The broad range goals of the proposed research involves development of MALDI Imaging Mass Spectrometry (IMS) to achieve (i) next generation improvements of the technology and associated methodologies for both profiling and imaging of tissues to gain significant improvements in speed, sensitivity and image resolution, (ii) development, testing, and validation of in situ chemistries for targeted analysis of specific proteins or families of proteins at high sensitivity, including in situ protein identification and (iii) applications of IMS to several biological research problems that can significantly benefit from this technology, e.g., addressing several fundamental questions in neurobiology, reproductive biology (embryo implantation), and drug distribution, toxicity and efficacy in intact organs and animal sections. More specifically, work proposed for technology and methodology improvements involve next generation enhancements for image acquisition speed, image resolution, and ease, robustness, and reproducibility of image acquisition. New sample preparation protocols will be devised to facilitate histology-directed molecular tissue analysis and to provide ease of 3-D protein image construction of tissue structures and small organs. Targeted analysis of proteins in tissues using in situ chemistries (tissue-based protein arrays) will be developed for the identification and quantitation of proteins directly in tissue sections. These include protocols that allow protease digestions in micron sized areas in tissue and the use of submicron particles having light cleavable linkers attached to molecular probes to remove and analyze proteins or families of proteins at very high sensitivity with spatially fidelity to the original tissue. Finally, these technologies and protocols will be applied to specific research problems to establish their efficacy in helping solve biological problems and provide spatially resolved molecular information. These applications will include problems in neurobiology, including studies in a mouse model of Parkinsonism, the creation of 3-D maps of mouse brain proteins, studies of embryo implantation in mouse, and applications to drug analysis, metabolism, and efficacy in studies in rat and mouse through tissue, organ, and whole body analyses. This research will provide a new technology for the discovery of molecular patterns in both health and disease. The elucidation of the spatial orientation of proteins in tissues and their quantitation and specific identification will answer many scientific questions about how disease might form and spread and will bring new insights into the prevention and treatment of human disease and the maintenance of human health.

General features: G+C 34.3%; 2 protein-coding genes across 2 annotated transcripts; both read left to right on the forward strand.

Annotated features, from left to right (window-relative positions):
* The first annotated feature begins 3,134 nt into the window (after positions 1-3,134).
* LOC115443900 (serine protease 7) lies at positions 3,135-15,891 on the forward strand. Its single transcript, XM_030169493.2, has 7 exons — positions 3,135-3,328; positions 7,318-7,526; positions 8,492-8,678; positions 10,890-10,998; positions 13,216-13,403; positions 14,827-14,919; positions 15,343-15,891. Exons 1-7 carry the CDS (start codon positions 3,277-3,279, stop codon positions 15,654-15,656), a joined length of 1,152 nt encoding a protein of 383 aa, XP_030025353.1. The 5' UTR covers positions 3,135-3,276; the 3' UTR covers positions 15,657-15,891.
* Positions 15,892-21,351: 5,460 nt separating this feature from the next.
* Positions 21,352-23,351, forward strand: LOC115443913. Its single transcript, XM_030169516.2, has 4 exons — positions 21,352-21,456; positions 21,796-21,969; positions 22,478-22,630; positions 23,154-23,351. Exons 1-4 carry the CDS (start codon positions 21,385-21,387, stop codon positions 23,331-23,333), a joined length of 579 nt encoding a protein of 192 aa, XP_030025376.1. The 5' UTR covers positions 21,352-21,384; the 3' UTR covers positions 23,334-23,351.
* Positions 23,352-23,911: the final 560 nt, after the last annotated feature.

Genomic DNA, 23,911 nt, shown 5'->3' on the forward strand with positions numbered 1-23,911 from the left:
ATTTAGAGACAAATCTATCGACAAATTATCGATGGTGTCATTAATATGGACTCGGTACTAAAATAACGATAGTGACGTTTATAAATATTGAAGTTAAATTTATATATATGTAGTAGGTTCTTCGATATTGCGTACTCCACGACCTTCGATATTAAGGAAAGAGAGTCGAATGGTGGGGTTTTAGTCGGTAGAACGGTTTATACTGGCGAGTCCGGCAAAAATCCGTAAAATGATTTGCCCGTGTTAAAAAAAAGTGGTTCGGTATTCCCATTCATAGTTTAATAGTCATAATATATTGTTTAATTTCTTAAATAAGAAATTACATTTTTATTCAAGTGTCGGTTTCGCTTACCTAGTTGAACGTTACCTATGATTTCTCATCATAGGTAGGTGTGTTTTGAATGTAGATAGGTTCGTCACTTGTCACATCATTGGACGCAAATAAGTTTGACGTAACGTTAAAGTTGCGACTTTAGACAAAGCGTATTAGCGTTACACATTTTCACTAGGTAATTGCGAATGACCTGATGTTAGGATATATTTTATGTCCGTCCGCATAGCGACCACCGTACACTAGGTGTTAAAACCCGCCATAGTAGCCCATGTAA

National Institute of Health (NIH)
National Institute of General Medical Sciences (NIGMS)
Research Project (R01)
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Enabling Bioanalytical and Biophysical Technologies Study Section (EBT)
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Edmonds, Charles G
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Vanderbilt University Medical Center
Schools of Medicine
United States
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